Foodborne outbreak illnesses, deaths increase in Europe
The number of people getting sick and dying in foodborne outbreaks in Europe went up in 2019, based on figures from the annual report on zoonoses.
Salmonella was behind the majority of outbreaks followed by norovirus, according to data published by the European Food Safety Authority (EFSA) and European Centre for Disease Prevention and Control (ECDC).
During 2019, 27 member states reported 5,175 foodborne outbreaks involving 49,463 illnesses, 3,859 hospitalizations and 60 deaths. Slovakia did not send in data. It had 522 outbreaks, 2,454 cases and 531 hospitalizations annually, on average in the five previous years. Another 117 outbreaks, 3,760 illnesses and 158 hospitalizations were recorded by Iceland, Montenegro, Norway, Republic of North Macedonia, Serbia and Switzerland.
Totals are up from 2018, excluding delayed data from the Netherlands, when there were 5,098 foodborne outbreaks with 48,365 illnesses, and 40 deaths. In 2019, a germ was identified in 60 percent of foodborne outbreaks with almost 36,000 cases, 3,300 hospitalizations and 54 deaths.
Focus on vulnerable people and children
Outbreaks reported by Belgium, France, Netherlands, Poland and Spain accounted for three-quarters of the total with more than 4,000 and two-thirds of cases at almost 33,000. France had the most with 1,785 outbreaks, followed by Netherlands with 735, Belgium with 571, Spain with 506, Poland with 445 and Germany with 402.
France and the United Kingdom both reported 15 deaths among outbreak cases. In France, 10 were in outbreaks that occurred in a residential institution. For the UK, seven deaths were from an outbreak in hospitals. Spain also had a high number of deaths with nine. Three were linked to a large outbreak of Listeria monocytogenes from chilled roasted pork meat sold by Magrudis.
Most deaths were in settings such as residential institutions such as nursing home, prison or boarding school, and hospitals. This calls for attention to the increased risk of vulnerable people, including children, elderly and chronically ill patients to foodborne hazards, said EFSA and ECDC.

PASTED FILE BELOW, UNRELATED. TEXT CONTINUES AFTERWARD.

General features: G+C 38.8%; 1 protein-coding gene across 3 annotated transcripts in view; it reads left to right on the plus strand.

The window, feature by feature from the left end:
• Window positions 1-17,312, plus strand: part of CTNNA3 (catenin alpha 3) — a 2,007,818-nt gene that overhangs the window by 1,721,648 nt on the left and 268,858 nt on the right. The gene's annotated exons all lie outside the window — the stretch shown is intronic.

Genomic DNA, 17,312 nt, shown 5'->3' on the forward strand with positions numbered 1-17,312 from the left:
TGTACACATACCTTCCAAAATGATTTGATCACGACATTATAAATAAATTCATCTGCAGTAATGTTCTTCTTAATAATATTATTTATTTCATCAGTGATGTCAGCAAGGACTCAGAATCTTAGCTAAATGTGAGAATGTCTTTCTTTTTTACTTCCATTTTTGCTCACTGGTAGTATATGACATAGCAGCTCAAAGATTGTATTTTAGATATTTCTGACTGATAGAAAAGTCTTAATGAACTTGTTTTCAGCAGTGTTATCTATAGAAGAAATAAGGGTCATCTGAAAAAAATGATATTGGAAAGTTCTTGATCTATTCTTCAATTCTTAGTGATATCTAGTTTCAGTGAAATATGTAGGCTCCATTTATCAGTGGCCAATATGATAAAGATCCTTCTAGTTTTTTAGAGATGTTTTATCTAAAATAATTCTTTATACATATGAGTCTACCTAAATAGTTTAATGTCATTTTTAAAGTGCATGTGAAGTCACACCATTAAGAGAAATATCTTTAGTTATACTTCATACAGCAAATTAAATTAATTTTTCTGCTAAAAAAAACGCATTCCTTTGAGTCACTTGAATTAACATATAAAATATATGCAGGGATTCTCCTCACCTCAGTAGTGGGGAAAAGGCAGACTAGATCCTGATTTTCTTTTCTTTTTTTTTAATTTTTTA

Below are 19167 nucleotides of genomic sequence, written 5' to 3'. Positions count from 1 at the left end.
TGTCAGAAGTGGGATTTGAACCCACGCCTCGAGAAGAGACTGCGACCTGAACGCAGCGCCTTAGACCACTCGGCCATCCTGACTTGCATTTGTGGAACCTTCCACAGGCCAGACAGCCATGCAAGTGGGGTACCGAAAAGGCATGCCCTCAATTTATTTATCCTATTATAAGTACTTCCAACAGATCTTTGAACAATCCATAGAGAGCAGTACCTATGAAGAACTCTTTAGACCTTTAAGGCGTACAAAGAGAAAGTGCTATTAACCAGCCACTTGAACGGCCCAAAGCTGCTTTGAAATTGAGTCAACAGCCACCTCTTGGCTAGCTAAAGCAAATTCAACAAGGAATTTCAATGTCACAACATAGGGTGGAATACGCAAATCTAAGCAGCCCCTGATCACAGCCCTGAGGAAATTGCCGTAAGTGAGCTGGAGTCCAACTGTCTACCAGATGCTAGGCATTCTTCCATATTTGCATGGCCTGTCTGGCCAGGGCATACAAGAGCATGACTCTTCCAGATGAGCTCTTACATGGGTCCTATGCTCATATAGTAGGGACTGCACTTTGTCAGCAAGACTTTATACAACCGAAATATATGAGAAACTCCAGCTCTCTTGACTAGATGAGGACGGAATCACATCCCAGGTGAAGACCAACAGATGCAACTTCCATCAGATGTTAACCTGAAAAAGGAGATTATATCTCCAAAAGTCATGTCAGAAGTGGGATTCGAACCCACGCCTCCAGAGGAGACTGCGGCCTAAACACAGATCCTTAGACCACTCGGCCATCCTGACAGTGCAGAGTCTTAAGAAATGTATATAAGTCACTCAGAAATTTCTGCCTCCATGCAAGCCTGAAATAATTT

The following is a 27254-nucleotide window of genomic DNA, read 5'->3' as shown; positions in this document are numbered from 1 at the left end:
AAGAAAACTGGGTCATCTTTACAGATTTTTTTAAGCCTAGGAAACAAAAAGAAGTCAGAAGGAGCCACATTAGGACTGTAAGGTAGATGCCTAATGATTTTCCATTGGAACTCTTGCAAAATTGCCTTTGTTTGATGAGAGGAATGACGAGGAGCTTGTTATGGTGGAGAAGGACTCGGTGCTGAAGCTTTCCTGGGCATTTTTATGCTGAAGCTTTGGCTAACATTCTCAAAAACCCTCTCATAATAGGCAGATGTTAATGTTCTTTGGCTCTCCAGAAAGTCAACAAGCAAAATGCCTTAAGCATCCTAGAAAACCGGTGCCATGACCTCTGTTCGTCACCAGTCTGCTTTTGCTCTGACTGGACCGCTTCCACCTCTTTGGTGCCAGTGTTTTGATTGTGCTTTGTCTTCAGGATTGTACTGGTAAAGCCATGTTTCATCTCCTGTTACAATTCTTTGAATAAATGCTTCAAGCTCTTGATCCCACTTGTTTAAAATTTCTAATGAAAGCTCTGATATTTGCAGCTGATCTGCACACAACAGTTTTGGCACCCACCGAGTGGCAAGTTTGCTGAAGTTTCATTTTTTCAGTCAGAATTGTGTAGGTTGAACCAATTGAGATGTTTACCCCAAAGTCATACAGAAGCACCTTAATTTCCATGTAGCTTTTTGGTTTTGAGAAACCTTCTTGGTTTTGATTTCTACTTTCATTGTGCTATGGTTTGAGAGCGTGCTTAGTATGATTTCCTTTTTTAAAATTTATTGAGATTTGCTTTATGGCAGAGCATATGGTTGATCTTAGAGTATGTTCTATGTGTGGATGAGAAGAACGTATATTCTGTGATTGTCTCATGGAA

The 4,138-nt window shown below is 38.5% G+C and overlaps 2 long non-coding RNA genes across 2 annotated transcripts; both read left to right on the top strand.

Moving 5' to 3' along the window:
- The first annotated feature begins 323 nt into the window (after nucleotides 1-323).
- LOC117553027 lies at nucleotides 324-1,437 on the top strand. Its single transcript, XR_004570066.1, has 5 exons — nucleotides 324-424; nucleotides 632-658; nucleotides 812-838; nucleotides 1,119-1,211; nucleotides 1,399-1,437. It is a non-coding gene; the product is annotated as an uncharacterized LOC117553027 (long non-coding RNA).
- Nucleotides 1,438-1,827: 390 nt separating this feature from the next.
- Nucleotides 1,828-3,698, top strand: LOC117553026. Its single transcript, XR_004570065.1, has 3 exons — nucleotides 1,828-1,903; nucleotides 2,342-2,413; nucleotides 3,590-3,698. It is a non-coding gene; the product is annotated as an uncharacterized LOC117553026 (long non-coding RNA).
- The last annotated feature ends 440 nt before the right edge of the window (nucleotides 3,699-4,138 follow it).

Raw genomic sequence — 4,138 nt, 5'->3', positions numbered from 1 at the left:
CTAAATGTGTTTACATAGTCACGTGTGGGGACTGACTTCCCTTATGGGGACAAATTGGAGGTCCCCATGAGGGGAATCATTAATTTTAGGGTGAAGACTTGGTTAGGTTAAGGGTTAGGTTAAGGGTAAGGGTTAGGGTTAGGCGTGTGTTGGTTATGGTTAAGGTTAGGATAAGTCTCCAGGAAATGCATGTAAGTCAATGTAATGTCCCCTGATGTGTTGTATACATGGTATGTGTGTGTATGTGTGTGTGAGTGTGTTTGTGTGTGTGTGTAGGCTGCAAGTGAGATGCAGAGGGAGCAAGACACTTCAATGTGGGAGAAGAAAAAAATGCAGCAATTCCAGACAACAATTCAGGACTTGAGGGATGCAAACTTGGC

Another critical aspect is outbreaks in schools and kindergartens. A large Salmonella outbreak in Hungary affected almost 600 people and 11 countries recorded school and kindergarten outbreaks. EFSA and ECDC said there is a need to strengthen the standard of hygiene and procedures for food manufacturing and preparation, plus the HACCP plans for such sites.
More than 40 percent of outbreaks took place in a domestic setting which reinforces the importance of continued recommendations to consumers about the correct mode of preparation, storage and consumption, according to the report.
Listeria, Salmonella, STEC and Campylobacter
Listeria monocytogenes was responsible for 349 illnesses and more than half of all outbreak associated deaths at 31, which is 10 more than 2018. Twenty deaths were because of meat and meat products. The number of outbreaks was 21, which is up from 14 in 2018. Outbreaks, patients and hospitalizations associated with Listeria infections have continuously gone up during the past four years.
Salmonella remained the most frequently detected agent and caused 926 outbreaks, accounting for almost a fifth of the total. It also caused the most hospitalizations with half of the total and seven deaths. Salmonella was the main cause of outbreaks in Croatia, Czech Republic, Estonia, Greece, Hungary, Latvia, Lithuania, Poland, Romania, Slovenia and Iceland.
Among 606 outbreaks with information on the Salmonella serovar involved, Enteritidis was top with 439 outbreaks followed by Typhimurium with 85, monophasic Typhimurium with 12 and Infantis with 10. The outbreaks caused by Salmonella Enteritidis was 596 fewer than 2018. Missing data from Slovakia contributed to this drop., according to the report
Shiga toxin-producing E. coli (STEC) was the third most frequent bacterial agent detected in the EU, with 42 outbreaks, 273 cases, 50 hospitalizations and one death. STEC O157, O26 and O145 were identified in nine, seven and one outbreak, respectively.
Campylobacter caused 319 outbreaks, 1,254 illnesses and 125 hospitalizations. It was the leading outbreak agent in Austria and Germany. Outbreaks were mostly small with less than 10 cases. However, larger events including up to 91 cases were reported by Denmark, France, Germany, Spain, Sweden and the UK. A waterborne outbreak in Norway affected 2,000 people.